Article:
The seat itself was comfortable – remember I am 6’2′ – and I didn’t find the narrow footrest as bad as I anticipated, apart from the leg stroking I mentioned above.
Food and drink
Lufthansa has good reputation for its business class food, and whilst you won’t have a caviar trolley rolling down the aisle as you get in First Class you can generally trust that you’ll be OK.
On my flight I was offered as appetizers:
Grilled beef carpaccio with horseradish wasabi cream
Smoked salmon and avocado tarte (see below)
Ricotta with pumpernickel and young vegetables
Watercress salad, spinach, zuccini and edamame, presented with dressing
For mains we had:
Duck confit in potato crust with spring vegetables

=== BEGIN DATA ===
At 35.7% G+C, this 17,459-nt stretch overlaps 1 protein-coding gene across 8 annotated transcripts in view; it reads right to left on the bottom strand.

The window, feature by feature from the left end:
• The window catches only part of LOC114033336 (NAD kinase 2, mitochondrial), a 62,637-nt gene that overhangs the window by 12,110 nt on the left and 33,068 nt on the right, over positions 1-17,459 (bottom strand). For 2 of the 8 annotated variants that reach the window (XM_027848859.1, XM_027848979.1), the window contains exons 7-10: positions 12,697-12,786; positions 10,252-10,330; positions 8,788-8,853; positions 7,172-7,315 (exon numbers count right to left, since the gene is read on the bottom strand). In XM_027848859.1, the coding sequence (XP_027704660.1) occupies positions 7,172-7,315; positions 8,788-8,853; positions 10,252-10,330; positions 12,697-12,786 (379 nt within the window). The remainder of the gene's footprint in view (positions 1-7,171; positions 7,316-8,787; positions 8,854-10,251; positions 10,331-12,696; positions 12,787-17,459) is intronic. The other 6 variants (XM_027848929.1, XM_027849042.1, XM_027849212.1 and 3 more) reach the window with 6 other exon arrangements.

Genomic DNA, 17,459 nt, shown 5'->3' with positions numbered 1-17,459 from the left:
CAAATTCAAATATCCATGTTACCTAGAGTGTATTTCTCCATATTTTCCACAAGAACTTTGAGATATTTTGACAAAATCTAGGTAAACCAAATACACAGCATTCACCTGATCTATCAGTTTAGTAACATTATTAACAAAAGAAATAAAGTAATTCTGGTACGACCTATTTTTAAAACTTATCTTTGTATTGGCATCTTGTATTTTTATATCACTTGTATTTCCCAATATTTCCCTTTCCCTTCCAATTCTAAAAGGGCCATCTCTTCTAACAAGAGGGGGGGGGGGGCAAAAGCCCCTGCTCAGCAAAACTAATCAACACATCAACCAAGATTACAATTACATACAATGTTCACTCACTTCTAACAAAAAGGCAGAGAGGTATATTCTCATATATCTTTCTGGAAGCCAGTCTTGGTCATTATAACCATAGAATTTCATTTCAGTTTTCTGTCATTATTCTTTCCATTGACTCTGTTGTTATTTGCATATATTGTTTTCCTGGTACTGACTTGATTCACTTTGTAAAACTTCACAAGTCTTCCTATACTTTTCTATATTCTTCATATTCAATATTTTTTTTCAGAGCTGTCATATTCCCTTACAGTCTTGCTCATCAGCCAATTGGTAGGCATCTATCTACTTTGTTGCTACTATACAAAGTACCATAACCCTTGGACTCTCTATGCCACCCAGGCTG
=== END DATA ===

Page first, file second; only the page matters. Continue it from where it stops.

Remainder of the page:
Seared cod with pommery mustard caper butter, zucchini rolls and mashed potatoes (see below)
Buffalo mozzarella ravioli
And for dessert, which I skipped:
Stilton, crystal aged cheddar and chaumes cheese
Chilled chocolate fondant with salted caramel and hazelnut brittle
There is also an Express Meal service where you can receive a cold meal served on one plate if you want to go to work or go to sleep more quickly.
I was happy with the two courses I ate. They showed ambition in terms of trying something a little different, whilst still being filling.
I chose to skip breakfast but there was a fixed plate of fresh orange juice, buckwheat and chia seed muesli with goji berries and a serving of smoked turkey breast, beef salami, cream and cheddar cheese, smoked salmon, avocado and cottage cheese.
The drinks list is most noticeable for the fact that two of the four beers are 0% alcohol. The spirits list includes wild cherry alde gott and Jagermeister.
The champagne is Duval-Leroy Brut Reserve with a choice of two white and two red wines. I’d had a couple of drinks in the lounge and decided to skip in an attempt to get to sleep more easily.